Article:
the older woman with colourful shoes.
Whilst I quizzed the students,
she daubed her paints.
At the end they crowded round her.
Admired her line and
brave use of colour
whilst I put the organs back.
As the students left
she called out to them.
“Call me Poppy!” she cried.
They waved from the door.
“Weren’t they interesting?
What a wonderful body,
all those nooks and crannies.”
I slung the heart in a plastic bag.
Looked at my watch
before herding her out.
Then as we went to the door
she turned round and said,
“Shall we say the same time next week?”
Author’s Note: My mother has never actually visited the Dissection Room.
Voters comments included:
Original quirky and wonderful blend of mood/tone
…it’s a poem which jiggles my thoughts on what a poem is – quietly insightful, gentle, humourous and kindly observant (with a wry smile) and for the beautifully timed line ‘you won’t even know I’m here’
An intriguing subject and some subtle humour.
Witty and enjoyable read!
Quirky perky tone. Very visual and full of action.
I can just picture this event!
I liked it’s vivid-ness
The colourful character of the mum is clearly conveyed.
I love the contrasting view from the mum, I love the lyrical flow and I love the meter
It was a particularly powerful and emotional shortlist this month out of which Theophilus Kwek’s transcendent ‘Psalm 19’ emerged as the overall winner.
Theo is the author of three collections, They Speak Only Our Mother Tongue (2011), Circle Line (2013), and Giving Ground (2016). He won the Jane Martin Prize in 2015 and the New Poets Prize in 2016, and was president of the Oxford University Poetry Society.
He has asked that his £10 prize be donated to First Story, the charity that changes lives through writing.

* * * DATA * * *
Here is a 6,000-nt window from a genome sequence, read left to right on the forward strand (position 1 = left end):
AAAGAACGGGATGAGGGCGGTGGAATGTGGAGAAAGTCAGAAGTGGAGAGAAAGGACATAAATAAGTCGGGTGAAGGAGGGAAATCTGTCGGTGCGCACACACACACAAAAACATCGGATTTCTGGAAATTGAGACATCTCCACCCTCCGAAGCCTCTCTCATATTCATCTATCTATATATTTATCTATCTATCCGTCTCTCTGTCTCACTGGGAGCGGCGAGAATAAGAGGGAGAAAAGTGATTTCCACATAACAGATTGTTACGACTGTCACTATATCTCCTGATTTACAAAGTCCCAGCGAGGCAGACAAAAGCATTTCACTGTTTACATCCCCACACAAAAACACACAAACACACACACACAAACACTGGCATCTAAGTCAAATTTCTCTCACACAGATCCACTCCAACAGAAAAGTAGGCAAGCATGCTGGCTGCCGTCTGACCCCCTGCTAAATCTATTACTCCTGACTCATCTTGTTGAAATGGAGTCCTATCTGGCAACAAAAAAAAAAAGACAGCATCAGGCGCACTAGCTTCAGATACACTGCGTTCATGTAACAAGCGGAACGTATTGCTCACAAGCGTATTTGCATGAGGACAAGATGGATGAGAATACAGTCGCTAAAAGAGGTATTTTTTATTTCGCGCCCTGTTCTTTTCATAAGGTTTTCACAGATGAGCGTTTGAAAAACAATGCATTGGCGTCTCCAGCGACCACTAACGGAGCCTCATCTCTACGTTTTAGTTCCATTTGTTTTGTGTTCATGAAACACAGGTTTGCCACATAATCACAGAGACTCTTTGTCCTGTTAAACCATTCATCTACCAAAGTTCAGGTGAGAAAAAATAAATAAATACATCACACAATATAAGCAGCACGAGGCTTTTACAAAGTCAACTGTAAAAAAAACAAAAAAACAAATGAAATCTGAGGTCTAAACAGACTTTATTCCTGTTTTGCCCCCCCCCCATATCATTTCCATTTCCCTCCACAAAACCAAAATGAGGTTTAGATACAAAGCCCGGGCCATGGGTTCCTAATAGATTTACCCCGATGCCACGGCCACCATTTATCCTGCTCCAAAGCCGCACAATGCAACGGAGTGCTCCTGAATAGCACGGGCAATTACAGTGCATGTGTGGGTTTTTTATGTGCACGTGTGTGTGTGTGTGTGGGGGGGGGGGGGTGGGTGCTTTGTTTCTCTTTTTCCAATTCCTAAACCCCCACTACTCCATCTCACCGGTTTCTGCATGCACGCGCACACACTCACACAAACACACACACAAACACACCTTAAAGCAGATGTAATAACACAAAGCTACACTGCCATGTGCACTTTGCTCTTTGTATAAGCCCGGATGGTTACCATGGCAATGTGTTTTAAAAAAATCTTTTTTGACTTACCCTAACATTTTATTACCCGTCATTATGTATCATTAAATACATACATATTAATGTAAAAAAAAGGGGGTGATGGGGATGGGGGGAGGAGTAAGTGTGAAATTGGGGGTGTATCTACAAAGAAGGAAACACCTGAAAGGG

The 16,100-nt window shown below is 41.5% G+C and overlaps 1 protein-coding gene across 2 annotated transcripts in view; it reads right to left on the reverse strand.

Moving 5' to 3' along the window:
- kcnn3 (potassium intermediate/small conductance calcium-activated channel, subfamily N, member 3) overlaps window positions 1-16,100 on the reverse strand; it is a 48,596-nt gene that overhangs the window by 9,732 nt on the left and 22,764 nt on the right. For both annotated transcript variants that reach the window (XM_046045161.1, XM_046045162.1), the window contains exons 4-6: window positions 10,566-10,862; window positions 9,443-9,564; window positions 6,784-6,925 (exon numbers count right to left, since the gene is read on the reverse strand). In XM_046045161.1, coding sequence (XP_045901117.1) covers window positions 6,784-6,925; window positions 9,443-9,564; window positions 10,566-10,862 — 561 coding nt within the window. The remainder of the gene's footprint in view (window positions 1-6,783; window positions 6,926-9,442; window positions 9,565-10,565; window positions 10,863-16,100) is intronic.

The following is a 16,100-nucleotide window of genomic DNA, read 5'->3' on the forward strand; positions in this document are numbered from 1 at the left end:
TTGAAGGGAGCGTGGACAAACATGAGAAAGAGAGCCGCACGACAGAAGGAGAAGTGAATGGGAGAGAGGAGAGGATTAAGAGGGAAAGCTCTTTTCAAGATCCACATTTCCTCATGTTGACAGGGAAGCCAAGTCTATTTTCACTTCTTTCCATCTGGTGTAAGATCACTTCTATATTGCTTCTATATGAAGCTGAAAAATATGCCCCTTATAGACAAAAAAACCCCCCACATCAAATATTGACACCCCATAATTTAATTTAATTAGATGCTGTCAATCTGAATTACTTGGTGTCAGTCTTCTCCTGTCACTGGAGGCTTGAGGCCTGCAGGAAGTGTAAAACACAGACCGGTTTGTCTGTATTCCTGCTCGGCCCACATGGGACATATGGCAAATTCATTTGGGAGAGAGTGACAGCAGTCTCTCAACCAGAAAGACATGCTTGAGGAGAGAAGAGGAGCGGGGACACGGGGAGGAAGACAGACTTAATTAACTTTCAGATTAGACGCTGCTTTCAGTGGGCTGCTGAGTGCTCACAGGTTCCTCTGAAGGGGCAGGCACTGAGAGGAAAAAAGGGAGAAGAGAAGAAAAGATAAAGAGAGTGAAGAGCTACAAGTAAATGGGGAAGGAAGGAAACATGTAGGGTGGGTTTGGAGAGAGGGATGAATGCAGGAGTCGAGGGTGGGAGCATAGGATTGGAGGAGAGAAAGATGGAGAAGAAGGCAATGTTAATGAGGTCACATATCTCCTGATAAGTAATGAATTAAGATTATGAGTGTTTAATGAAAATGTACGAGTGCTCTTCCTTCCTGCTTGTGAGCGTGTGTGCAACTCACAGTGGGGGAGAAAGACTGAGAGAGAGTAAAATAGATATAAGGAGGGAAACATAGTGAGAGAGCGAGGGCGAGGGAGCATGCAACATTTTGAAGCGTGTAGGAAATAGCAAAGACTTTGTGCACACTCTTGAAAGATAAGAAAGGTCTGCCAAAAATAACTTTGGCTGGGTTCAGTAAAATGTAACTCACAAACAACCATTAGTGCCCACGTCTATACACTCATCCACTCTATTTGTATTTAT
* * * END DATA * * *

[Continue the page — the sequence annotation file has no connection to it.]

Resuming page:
To the Fathers at the Paris Seminary
Jean-Marie Beurel, Priest, Church of the Good Shepherd, Singapore
On still days, when this meridian city
becomes an image of itself – masts
hung with cloud on the water, sky
turned to stone above white cornices –
I lock the church, and, skirting the yard, go
past the padang with its whinnying horses,
through orchards’ shade, across the narrow weir
where streets run out beyond the forest’s edge
and find, just a little north of here
cathedral silence, and a leaf-stained light
lifted as prayer into the trees’ transept
to join branches with the flood and flight
of tropical birds, like a jewel intact.
Wonder with me: how faith follows sight
in this small harbour, where the rich and wrecked
gather to be blessed at journey’s end,
sand’s soft language fills the buttress roots
and wears our feet like another land.
Here He is, still. God of the distance
and river’s overflow, stars’ luminescence.
Harvest’s full, fell hour. First snow.
*Psalm 19 was first published in Giving Ground (Singapore: Ethos Books, 2016)
Voters’ comments included:
Hard decision, I loved them all…But admire Kwek’s ability to blend natural and supernatural, make us feel intimations of divine in the everyday; and courage to name it.
Original and haunting
Such vivid imagery throughout and the last stanza is simply stunning.
Great poem, very evocative of both source and Singapore then and now. And his way with words….
The imagery and use of language is beautiful and consistent with the Central theme and subject matter. The use of language speaks volumes of the sense of space and place. Contemplative, lovely and hopeful, this is a beautiful poem that is both clever and soul-filling.
The beauty of the language of the psalms is portrayed here in this poet’s song. It gives rise to a myriad of emotions and languages, evoking a swell of admiration as it reflects the creator’s marvelling of his Creator and resonates with his recognition of how small he is in comparison to the One whom he deems praiseworthy of All. A lovely piece; spellbound.